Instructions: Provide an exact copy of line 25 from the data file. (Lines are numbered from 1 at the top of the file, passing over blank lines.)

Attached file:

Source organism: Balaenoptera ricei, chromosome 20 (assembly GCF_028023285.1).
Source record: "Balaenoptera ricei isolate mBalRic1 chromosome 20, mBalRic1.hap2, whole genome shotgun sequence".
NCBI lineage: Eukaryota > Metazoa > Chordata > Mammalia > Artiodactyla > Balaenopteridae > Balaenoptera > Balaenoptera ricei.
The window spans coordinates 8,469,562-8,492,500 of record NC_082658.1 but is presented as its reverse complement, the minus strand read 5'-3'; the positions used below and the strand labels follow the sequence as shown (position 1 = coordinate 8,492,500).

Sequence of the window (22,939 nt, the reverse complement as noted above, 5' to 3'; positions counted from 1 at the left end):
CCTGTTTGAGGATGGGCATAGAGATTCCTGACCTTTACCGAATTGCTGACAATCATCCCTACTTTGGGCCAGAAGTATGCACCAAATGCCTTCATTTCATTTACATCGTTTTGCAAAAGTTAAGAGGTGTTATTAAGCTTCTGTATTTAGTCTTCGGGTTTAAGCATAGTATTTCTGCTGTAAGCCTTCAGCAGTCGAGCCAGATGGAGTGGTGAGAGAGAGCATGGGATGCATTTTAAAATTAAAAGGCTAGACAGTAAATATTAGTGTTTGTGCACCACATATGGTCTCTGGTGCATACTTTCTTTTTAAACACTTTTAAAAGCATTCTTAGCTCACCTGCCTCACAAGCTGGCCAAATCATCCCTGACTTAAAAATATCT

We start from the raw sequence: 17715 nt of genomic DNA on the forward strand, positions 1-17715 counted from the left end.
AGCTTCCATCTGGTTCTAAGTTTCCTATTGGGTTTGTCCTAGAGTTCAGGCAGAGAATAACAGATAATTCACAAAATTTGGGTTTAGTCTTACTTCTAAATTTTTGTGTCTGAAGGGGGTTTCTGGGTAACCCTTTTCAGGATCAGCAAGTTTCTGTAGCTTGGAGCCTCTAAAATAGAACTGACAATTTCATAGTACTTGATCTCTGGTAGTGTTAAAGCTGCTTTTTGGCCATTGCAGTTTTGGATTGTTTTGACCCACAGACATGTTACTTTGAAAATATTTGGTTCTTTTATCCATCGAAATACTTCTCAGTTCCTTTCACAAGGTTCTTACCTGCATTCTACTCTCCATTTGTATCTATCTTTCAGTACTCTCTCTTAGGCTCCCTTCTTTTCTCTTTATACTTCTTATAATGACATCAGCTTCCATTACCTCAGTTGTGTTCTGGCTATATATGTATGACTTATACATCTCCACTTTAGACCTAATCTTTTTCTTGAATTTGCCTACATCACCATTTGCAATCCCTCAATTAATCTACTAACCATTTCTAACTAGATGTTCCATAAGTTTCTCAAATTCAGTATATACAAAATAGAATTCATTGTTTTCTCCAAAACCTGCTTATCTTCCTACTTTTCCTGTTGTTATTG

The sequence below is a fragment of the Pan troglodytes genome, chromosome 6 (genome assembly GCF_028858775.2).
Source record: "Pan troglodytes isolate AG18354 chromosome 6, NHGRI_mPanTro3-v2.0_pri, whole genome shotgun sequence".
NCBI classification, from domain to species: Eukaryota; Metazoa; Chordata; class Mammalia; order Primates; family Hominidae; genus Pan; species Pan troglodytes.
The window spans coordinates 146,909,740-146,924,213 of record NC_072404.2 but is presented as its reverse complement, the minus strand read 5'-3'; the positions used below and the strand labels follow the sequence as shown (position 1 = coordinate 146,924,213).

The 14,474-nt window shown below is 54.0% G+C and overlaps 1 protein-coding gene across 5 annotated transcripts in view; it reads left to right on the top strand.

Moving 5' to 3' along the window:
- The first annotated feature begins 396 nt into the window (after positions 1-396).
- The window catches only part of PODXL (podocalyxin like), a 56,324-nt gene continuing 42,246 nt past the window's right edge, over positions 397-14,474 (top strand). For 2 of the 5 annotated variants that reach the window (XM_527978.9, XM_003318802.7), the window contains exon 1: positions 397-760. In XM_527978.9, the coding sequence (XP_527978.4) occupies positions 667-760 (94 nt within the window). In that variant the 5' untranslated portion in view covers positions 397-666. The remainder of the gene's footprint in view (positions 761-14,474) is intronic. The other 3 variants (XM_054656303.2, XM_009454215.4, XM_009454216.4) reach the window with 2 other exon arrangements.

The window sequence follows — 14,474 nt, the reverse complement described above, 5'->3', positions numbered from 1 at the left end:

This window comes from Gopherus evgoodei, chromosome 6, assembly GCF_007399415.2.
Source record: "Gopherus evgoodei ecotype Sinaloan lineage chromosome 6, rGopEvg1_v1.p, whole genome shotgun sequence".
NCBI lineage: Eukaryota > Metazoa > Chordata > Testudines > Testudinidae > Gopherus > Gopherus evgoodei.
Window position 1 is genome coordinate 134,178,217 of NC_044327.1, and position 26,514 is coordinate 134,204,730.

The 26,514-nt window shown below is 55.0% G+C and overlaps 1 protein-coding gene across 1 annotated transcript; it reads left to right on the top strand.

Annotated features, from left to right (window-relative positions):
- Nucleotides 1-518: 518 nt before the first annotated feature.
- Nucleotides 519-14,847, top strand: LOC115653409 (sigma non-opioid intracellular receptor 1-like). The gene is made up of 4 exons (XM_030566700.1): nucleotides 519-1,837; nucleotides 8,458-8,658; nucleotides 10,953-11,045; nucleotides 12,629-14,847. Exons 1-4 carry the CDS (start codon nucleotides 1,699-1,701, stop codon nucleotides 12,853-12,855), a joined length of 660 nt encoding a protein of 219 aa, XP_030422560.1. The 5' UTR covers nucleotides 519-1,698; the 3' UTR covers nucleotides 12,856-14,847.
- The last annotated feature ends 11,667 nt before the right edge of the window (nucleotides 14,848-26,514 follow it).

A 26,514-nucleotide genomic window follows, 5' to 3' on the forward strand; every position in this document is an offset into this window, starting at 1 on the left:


- Nucleotides 519-14,847, top strand: LOC115653409 (sigma non-opioid intracellular receptor 1-like). The gene is made up of 4 exons (XM_030566700.1): nucleotides 519-1,837; nucleotides 8,458-8,658; nucleotides 10,953-11,045; nucleotides 12,629-14,847. Exons 1-4 carry the CDS (start codon nucleotides 1,699-1,701, stop codon nucleotides 12,853-12,855), a joined length of 660 nt encoding a protein of 219 aa, XP_030422560.1. The 5' UTR covers nucleotides 519-1,698; the 3' UTR covers nucleotides 12,856-14,847.